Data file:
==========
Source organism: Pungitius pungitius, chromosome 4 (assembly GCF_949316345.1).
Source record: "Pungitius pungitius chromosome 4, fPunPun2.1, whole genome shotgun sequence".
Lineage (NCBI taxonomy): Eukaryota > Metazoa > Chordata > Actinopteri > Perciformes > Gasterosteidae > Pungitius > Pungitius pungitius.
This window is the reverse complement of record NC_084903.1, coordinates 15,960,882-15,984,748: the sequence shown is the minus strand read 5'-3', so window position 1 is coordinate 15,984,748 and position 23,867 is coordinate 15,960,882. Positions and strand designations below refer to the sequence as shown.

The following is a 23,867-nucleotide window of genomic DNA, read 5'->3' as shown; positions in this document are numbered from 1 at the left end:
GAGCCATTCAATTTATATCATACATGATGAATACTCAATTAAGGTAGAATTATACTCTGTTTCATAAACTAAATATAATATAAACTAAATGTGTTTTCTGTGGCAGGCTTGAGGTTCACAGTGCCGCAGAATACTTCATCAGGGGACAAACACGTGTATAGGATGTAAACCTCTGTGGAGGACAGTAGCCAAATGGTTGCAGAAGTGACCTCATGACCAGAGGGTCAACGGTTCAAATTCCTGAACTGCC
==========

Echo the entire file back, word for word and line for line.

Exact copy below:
Source organism: Pungitius pungitius, chromosome 4 (assembly GCF_949316345.1).
Source record: "Pungitius pungitius chromosome 4, fPunPun2.1, whole genome shotgun sequence".
Lineage (NCBI taxonomy): Eukaryota > Metazoa > Chordata > Actinopteri > Perciformes > Gasterosteidae > Pungitius > Pungitius pungitius.
This window is the reverse complement of record NC_084903.1, coordinates 15,960,882-15,984,748: the sequence shown is the minus strand read 5'-3', so window position 1 is coordinate 15,984,748 and position 23,867 is coordinate 15,960,882. Positions and strand designations below refer to the sequence as shown.

The following is a 23,867-nucleotide window of genomic DNA, read 5'->3' as shown; positions in this document are numbered from 1 at the left end:
GAGCCATTCAATTTATATCATACATGATGAATACTCAATTAAGGTAGAATTATACTCTGTTTCATAAACTAAATATAATATAAACTAAATGTGTTTTCTGTGGCAGGCTTGAGGTTCACAGTGCCGCAGAATACTTCATCAGGGGACAAACACGTGTATAGGATGTAAACCTCTGTGGAGGACAGTAGCCAAATGGTTGCAGAAGTGACCTCATGACCAGAGGGTCAACGGTTCAAATTCCTGAACTGCC